Now I realise that there are many mathmaticians who have studied statistics - the missus is one of them - who will tell you that you have no psychological influence over the outcome of a dice roll.
According to the missus each individual die roll is a unique event of probability. Which is undeniably true, but it doesn't explain why I roll more 1's if I say "anything but a 1" before rolling instead of "I need 2+".
Nor indeed does it explain why somethimes you can play a game, and know from the moment it starts that you are either going to win or lose.
I'm not talking about the list, army match up, or anything tangible; but rather those games in which you just know you can't win.
The example that springs to mind is a game I played with my Woodies vs High Elves. It was a rematch - I had won the previous encounter - and I got the feeling that the outcome meant way more to my opponent than it should have. Plus they were the kind of competative player than has borderline personality issues with regard to the hobby.
The crux to a combat in the centre between an Alter Noble and an Archmage who was hiding behind 5 shades to protect him from the challenge. The combat went five turns of combat, and eventually pulled in a unit of High Elf archers.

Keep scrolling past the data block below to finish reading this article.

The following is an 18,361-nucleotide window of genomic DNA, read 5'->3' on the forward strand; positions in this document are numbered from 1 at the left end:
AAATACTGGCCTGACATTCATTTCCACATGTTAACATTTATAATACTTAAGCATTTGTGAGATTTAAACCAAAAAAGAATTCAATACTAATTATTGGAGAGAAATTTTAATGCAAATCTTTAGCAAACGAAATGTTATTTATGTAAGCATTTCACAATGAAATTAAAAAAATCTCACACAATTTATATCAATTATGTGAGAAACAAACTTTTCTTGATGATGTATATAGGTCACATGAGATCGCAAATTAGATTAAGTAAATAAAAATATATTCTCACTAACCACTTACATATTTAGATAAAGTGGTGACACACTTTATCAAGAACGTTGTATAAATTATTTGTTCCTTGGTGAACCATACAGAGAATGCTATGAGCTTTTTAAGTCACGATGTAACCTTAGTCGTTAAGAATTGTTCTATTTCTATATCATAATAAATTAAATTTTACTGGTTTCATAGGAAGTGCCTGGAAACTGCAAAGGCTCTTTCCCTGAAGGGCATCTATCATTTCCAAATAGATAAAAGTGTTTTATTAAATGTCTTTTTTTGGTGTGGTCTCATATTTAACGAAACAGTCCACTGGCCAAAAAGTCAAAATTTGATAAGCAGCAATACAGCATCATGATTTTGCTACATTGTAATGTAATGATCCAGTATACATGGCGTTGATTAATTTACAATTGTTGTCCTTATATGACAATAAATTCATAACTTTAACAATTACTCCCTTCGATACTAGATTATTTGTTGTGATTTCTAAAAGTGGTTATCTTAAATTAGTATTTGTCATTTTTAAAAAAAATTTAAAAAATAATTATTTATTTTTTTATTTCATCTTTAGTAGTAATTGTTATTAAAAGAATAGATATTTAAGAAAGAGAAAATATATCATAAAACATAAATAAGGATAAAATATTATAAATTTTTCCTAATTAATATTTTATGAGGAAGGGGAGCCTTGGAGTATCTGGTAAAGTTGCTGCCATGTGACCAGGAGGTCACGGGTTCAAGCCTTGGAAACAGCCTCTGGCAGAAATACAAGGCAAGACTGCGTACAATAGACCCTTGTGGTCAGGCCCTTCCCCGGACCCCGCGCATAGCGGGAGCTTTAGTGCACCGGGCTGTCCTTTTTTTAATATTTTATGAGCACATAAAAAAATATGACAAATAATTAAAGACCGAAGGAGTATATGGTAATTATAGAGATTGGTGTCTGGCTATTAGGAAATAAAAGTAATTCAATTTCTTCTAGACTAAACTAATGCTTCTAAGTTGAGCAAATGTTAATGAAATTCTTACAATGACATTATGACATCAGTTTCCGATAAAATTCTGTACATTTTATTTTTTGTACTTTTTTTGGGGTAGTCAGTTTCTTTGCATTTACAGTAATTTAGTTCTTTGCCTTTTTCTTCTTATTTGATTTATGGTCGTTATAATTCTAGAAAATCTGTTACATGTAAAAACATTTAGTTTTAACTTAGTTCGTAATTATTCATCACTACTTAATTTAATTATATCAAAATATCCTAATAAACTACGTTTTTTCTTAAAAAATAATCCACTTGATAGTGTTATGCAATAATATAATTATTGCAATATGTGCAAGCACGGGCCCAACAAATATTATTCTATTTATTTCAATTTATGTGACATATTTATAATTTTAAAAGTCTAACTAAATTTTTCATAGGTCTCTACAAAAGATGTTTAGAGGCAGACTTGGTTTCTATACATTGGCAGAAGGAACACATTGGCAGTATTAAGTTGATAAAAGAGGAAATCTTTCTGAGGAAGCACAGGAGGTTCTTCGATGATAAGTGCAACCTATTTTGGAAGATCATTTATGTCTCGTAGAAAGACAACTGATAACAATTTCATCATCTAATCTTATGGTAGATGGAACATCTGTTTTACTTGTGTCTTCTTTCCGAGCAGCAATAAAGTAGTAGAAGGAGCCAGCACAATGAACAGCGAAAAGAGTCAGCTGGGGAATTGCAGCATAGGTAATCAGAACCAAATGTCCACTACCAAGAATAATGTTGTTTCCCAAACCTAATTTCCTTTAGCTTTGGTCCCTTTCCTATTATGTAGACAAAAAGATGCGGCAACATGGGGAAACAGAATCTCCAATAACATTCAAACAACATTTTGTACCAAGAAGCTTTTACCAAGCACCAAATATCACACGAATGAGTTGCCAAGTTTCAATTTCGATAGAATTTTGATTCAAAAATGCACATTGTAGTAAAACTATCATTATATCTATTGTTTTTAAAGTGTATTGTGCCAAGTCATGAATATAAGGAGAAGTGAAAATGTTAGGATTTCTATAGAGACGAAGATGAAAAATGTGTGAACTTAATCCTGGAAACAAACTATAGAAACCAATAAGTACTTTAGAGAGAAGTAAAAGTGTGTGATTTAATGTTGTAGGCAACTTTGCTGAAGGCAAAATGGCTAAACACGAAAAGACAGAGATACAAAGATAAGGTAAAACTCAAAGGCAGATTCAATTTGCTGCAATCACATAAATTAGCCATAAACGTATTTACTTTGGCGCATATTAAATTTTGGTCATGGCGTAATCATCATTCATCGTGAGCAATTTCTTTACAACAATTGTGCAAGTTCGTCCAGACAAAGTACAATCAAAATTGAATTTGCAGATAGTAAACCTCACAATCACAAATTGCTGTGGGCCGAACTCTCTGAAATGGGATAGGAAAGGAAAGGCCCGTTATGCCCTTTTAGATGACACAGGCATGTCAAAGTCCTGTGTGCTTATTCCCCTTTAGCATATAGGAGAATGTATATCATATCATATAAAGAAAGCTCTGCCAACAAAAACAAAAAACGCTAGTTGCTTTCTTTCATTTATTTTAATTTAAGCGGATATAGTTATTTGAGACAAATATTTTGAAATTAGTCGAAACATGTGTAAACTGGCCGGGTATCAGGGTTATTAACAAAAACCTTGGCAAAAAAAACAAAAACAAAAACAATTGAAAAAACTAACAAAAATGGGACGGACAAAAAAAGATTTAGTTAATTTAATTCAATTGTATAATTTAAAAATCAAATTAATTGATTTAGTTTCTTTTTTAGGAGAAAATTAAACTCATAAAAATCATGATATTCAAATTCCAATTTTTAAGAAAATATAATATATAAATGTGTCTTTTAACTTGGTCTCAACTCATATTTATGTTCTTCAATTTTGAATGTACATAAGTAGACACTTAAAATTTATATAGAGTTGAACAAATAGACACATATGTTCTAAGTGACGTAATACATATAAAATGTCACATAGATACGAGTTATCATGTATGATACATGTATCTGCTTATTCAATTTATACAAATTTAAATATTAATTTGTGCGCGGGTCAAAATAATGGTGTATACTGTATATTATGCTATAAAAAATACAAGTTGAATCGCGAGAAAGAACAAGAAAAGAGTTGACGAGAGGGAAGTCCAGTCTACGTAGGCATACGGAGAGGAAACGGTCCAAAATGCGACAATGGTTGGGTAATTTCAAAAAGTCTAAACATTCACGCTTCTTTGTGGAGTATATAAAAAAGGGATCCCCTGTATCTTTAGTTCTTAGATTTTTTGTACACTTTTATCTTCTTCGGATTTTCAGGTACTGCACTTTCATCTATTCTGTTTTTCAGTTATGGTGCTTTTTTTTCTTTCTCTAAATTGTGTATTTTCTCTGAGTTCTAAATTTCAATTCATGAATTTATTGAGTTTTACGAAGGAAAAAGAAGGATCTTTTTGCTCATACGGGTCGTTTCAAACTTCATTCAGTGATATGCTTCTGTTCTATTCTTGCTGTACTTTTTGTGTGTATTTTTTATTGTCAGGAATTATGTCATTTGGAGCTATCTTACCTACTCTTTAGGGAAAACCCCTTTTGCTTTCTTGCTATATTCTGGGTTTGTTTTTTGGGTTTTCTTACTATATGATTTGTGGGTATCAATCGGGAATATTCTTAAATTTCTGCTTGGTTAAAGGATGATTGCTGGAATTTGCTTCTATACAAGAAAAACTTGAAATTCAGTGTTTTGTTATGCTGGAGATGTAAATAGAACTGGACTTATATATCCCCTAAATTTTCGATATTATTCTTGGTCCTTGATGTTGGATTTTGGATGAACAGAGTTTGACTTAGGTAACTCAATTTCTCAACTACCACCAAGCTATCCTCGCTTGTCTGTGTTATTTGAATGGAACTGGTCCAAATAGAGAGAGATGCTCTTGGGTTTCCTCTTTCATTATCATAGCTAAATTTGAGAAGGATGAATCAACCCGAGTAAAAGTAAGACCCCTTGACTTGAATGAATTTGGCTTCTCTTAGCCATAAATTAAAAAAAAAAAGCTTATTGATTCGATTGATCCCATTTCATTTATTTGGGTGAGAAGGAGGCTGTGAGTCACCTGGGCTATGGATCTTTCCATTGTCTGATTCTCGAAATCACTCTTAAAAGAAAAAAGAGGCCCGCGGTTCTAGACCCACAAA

The combat occured because I wanted to shut down the magic phase, in order that I could position my encircling troops to take out his support troops before making an attack on the Pheonic Guard bunker. Now clearly I was rolling well and he was rolling badly in order than the combat went as long as it did. However because his mage was refusing the challenge I was determined to win the fight and bring him to battle. And it wasn't until my focus dropped because I had decided that I had won, that the dice Gods went against me, my attacks whiffed, my defence failed and I was run down and killed.
Obviously if you don't believe in the psychology of dice, you would rationalise this as the averages balancing themselves out. The problem is that this ignores what is going on in the mind off the player when the dice were thrown, the narrative of the dice up to that point, etc.
Yes, the dice are inanimate objects, and the result is a matter of chance... and yet... and yet.... why is that whenever there is a dice throw that I don't want to make, that I know will go against me, or conversely that I can't wait to make and I know will go in my favour, it always goes the way I want it to go/against me?
There was a Standard Bearer article on the subject a while ago, based on Jervis' conversations with a psychologist in Bugman's Bar. According to the psychologist the reason people percieve this effect is because just as it is human nature to find patterns in randomness, it is natural to find significance in extreme results.
Which is fine except it ignores that there are two psychologies - on either side of the table - involved in the dice throw.
At which point I will stop before I get all Jonathon Cainer and start waffling on about the energies which flow back and forth across the table during a game.